- You won’t have to always use stock photography to get your point across in your posts and products.
- You’ll be able to catch more moments as they happen instead of needing to hire a pro just to get great images.
- Custom photos will help you stand out, especially if you develop a style of your own.
Try: Learning the settings of your device and taking multiple pictures to get the hang of what makes something awesome vs. ordinary vs. poor quality.
P.S. >> Tools: Most of the photos on my Instagram feed are taken with a Canon T5i and a 50mm lens. But, some are taken with my phone. Almost all of them are edited with VSCO Cam or Snapseed.
6. Creating templates for blog posts, visual collateral, and resources.
This has straight saved me from going insane. All the content you create and clients you serve can be a lot to manage, there’s no need to add blog post graphics to your list for every single post.
Now that I’ve created templates (but you can always purchase one created for you if you don’t like design or purchase a pre-made set on Creative Market), I literally have a 3-step process to get a new image going for my newest post: (1) I open up my template, and (2) bring in the new photo I want to use, then (3) change the text.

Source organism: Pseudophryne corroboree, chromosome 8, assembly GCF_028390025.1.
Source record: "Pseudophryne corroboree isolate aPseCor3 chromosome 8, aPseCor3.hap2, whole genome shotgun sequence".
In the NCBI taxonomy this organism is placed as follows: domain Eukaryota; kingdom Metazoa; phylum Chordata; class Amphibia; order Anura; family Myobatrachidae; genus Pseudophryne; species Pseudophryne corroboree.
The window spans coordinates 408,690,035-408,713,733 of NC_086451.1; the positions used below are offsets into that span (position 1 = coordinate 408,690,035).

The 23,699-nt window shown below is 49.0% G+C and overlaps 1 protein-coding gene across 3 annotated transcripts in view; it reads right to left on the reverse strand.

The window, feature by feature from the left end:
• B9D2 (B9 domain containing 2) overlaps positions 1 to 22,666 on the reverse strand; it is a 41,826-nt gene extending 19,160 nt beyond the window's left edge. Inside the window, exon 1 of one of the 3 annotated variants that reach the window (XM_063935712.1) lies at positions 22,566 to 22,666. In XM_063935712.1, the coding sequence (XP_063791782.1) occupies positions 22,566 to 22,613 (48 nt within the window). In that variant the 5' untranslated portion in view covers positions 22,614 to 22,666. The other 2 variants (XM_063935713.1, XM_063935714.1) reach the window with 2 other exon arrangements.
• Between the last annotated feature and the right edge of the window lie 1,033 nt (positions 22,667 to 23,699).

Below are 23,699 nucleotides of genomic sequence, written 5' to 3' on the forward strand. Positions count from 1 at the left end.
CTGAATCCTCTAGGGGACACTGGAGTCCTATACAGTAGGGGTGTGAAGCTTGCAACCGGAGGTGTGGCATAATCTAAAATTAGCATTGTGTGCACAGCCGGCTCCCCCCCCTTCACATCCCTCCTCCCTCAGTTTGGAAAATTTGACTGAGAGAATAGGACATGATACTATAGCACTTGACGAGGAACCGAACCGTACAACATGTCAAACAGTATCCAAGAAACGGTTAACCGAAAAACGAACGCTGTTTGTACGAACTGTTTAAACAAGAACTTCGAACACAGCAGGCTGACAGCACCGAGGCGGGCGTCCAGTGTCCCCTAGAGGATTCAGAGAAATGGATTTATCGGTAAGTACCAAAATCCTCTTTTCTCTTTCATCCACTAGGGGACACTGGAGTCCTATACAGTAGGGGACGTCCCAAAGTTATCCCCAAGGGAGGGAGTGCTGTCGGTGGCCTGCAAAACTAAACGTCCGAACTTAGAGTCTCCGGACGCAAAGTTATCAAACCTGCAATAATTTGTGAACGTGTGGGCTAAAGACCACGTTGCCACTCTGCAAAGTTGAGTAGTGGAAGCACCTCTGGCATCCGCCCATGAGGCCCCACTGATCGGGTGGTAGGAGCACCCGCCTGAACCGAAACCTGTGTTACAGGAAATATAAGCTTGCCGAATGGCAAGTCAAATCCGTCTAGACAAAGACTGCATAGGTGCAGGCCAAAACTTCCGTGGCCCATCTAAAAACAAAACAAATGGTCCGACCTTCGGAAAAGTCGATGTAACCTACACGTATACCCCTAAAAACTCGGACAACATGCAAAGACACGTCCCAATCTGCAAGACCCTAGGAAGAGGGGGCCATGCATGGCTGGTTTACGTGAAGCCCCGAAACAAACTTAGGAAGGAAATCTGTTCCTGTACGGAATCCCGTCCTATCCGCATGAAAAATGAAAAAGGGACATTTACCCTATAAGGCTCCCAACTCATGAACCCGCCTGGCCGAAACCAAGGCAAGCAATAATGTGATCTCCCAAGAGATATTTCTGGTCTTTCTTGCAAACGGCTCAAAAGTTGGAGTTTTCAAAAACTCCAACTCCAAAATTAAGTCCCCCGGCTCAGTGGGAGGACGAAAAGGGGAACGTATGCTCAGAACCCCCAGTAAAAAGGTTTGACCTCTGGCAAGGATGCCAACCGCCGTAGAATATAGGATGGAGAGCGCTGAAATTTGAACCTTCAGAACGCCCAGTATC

Area #6: Develop templates (or hire someone to develop them for you) for any items you’ll be repeating somewhat frequently–blog posts, Pinterest, resources, etc.
- All your images on the various social media channels will have the same feel to them and help your brand become more recognizable.
- You will save a lot of time by using templates as opposed to creating something from scratch each time you want to publish a new resource/article.
Try: Multiple software platforms that are affordable and have support videos or free tutorials for you to refer to.
7. Creating a challenge (or even an email course).
We love challenges!
I’ve said it quite a few times before, but I’m saying it again because I really, truly believe it works. Host some challenges. This is one of the main ways my blog traffic grew when I was first starting out with this brand. I created a challenge years ago that I thought might be fun to do with a few people, but it started sending my site more traffic than any of my other articles. People like to be challenged because they love to reach milestones.
Check out this 30-day challenge by Jen Carrington as an example.
Area #7: Create a challenge your ideal audience would consider extremely important or engaging. Consider surveying some of your audience, family, or friends to see what they think a good challenge might be.
So, what do you think? What are some epic time investments you have made or want to soon make in your business?
Graphic design and article: Regina Anaejionu